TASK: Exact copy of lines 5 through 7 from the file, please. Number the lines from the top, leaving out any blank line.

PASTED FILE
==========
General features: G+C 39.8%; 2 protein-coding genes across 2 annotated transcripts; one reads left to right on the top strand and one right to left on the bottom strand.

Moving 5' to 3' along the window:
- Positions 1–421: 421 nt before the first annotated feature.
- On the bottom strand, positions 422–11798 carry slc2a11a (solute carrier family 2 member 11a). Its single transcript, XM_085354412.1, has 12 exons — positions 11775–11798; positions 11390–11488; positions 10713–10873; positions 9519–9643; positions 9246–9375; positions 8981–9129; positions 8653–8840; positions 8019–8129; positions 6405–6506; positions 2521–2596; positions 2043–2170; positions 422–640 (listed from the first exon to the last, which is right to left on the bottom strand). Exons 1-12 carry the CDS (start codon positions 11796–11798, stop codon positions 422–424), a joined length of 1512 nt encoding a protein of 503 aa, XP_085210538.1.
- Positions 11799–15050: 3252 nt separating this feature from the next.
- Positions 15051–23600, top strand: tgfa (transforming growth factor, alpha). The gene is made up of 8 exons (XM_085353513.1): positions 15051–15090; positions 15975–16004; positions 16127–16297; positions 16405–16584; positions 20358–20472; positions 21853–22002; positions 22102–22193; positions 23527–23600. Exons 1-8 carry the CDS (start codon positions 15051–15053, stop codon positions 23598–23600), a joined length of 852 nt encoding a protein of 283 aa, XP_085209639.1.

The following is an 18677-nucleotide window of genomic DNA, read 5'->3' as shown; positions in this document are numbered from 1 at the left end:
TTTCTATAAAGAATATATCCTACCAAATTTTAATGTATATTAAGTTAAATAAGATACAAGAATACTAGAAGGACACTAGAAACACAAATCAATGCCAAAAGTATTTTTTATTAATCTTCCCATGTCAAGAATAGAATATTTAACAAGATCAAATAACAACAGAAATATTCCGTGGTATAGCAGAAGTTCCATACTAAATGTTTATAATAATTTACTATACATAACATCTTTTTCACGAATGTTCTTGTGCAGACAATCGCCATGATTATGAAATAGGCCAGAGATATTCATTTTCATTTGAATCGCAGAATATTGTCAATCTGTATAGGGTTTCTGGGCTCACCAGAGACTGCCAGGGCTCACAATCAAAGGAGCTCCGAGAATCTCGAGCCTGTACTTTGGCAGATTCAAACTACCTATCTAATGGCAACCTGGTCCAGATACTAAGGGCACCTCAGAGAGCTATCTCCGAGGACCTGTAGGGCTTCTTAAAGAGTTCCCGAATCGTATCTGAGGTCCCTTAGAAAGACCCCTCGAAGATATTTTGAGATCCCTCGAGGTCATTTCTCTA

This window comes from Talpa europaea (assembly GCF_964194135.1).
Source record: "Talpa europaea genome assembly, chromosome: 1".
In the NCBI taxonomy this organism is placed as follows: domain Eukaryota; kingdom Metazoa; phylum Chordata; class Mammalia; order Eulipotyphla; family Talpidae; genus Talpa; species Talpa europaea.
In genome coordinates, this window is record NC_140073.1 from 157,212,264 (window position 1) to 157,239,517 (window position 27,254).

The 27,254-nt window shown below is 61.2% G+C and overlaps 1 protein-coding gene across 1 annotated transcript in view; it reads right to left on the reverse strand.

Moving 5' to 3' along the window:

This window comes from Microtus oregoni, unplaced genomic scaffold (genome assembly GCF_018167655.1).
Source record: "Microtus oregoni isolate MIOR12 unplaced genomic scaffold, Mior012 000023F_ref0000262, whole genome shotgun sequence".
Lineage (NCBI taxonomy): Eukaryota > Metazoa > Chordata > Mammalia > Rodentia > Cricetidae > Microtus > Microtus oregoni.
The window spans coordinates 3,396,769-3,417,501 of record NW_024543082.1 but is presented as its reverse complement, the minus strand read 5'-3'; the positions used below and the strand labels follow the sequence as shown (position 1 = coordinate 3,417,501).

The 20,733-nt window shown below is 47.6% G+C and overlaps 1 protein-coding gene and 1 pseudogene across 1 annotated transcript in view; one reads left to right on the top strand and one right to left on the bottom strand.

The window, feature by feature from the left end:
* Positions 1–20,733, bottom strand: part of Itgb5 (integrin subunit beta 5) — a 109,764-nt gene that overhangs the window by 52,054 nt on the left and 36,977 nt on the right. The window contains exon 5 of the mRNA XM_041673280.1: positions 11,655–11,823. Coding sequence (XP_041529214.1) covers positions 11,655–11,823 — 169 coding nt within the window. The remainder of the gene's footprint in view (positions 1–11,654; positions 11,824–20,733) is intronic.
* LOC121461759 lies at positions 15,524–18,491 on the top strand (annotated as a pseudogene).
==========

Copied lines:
- Positions 11799–15050: 3252 nt separating this feature from the next.
- Positions 15051–23600, top strand: tgfa (transforming growth factor, alpha). The gene is made up of 8 exons (XM_085353513.1): positions 15051–15090; positions 15975–16004; positions 16127–16297; positions 16405–16584; positions 20358–20472; positions 21853–22002; positions 22102–22193; positions 23527–23600. Exons 1-8 carry the CDS (start codon positions 15051–15053, stop codon positions 23598–23600), a joined length of 852 nt encoding a protein of 283 aa, XP_085209639.1.

The following is an 18677-nucleotide window of genomic DNA, read 5'->3' as shown; positions in this document are numbered from 1 at the left end: